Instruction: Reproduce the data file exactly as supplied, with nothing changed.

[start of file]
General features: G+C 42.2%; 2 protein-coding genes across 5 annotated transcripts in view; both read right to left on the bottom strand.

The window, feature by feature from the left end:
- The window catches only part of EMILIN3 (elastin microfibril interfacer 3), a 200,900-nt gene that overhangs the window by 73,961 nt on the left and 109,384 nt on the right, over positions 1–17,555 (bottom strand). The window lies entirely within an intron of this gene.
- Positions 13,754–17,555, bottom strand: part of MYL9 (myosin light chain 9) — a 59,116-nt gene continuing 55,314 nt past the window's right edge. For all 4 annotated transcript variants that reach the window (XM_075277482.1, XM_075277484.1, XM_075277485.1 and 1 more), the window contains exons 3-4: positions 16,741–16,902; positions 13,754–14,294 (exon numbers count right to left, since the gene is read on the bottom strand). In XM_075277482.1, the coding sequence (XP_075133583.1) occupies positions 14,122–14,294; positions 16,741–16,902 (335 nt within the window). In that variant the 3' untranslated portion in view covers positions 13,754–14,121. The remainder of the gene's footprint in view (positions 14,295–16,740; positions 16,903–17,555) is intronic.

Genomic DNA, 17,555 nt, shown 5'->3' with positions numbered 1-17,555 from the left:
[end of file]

General features: G+C 42.2%; 2 protein-coding genes across 5 annotated transcripts in view; both read right to left on the bottom strand.

The window, feature by feature from the left end:
- The window catches only part of EMILIN3 (elastin microfibril interfacer 3), a 200,900-nt gene that overhangs the window by 73,961 nt on the left and 109,384 nt on the right, over positions 1–17,555 (bottom strand). The window lies entirely within an intron of this gene.
- Positions 13,754–17,555, bottom strand: part of MYL9 (myosin light chain 9) — a 59,116-nt gene continuing 55,314 nt past the window's right edge. For all 4 annotated transcript variants that reach the window (XM_075277482.1, XM_075277484.1, XM_075277485.1 and 1 more), the window contains exons 3-4: positions 16,741–16,902; positions 13,754–14,294 (exon numbers count right to left, since the gene is read on the bottom strand). In XM_075277482.1, the coding sequence (XP_075133583.1) occupies positions 14,122–14,294; positions 16,741–16,902 (335 nt within the window). In that variant the 3' untranslated portion in view covers positions 13,754–14,121. The remainder of the gene's footprint in view (positions 14,295–16,740; positions 16,903–17,555) is intronic.

Genomic DNA, 17,555 nt, shown 5'->3' with positions numbered 1-17,555 from the left: